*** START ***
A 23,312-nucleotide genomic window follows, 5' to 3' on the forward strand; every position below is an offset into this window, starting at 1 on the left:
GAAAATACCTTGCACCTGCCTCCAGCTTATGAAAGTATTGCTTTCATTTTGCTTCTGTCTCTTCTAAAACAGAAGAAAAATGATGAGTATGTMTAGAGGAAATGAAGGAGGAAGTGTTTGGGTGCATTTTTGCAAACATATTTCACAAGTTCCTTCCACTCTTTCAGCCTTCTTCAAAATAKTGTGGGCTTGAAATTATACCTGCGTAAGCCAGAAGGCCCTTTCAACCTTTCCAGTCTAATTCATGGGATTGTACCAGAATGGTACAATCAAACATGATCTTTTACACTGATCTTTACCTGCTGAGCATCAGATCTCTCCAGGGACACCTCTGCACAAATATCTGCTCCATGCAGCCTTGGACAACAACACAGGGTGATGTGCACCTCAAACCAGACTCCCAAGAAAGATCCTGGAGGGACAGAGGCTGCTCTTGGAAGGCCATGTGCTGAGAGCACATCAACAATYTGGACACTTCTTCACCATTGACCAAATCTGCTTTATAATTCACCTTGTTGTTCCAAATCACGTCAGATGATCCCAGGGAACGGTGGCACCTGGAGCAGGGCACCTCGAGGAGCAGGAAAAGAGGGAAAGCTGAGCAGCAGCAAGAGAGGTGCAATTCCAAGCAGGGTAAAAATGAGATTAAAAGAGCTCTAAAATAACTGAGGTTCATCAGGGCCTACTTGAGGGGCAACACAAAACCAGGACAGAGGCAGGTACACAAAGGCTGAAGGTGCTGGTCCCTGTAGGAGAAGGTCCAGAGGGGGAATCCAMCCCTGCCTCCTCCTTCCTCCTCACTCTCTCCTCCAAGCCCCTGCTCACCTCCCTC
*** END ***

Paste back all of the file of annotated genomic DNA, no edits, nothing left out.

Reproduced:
A 23,312-nucleotide genomic window follows, 5' to 3' on the forward strand; every position below is an offset into this window, starting at 1 on the left:
GAAAATACCTTGCACCTGCCTCCAGCTTATGAAAGTATTGCTTTCATTTTGCTTCTGTCTCTTCTAAAACAGAAGAAAAATGATGAGTATGTMTAGAGGAAATGAAGGAGGAAGTGTTTGGGTGCATTTTTGCAAACATATTTCACAAGTTCCTTCCACTCTTTCAGCCTTCTTCAAAATAKTGTGGGCTTGAAATTATACCTGCGTAAGCCAGAAGGCCCTTTCAACCTTTCCAGTCTAATTCATGGGATTGTACCAGAATGGTACAATCAAACATGATCTTTTACACTGATCTTTACCTGCTGAGCATCAGATCTCTCCAGGGACACCTCTGCACAAATATCTGCTCCATGCAGCCTTGGACAACAACACAGGGTGATGTGCACCTCAAACCAGACTCCCAAGAAAGATCCTGGAGGGACAGAGGCTGCTCTTGGAAGGCCATGTGCTGAGAGCACATCAACAATYTGGACACTTCTTCACCATTGACCAAATCTGCTTTATAATTCACCTTGTTGTTCCAAATCACGTCAGATGATCCCAGGGAACGGTGGCACCTGGAGCAGGGCACCTCGAGGAGCAGGAAAAGAGGGAAAGCTGAGCAGCAGCAAGAGAGGTGCAATTCCAAGCAGGGTAAAAATGAGATTAAAAGAGCTCTAAAATAACTGAGGTTCATCAGGGCCTACTTGAGGGGCAACACAAAACCAGGACAGAGGCAGGTACACAAAGGCTGAAGGTGCTGGTCCCTGTAGGAGAAGGTCCAGAGGGGGAATCCAMCCCTGCCTCCTCCTTCCTCCTCACTCTCTCCTCCAAGCCCCTGCTCACCTCCCTC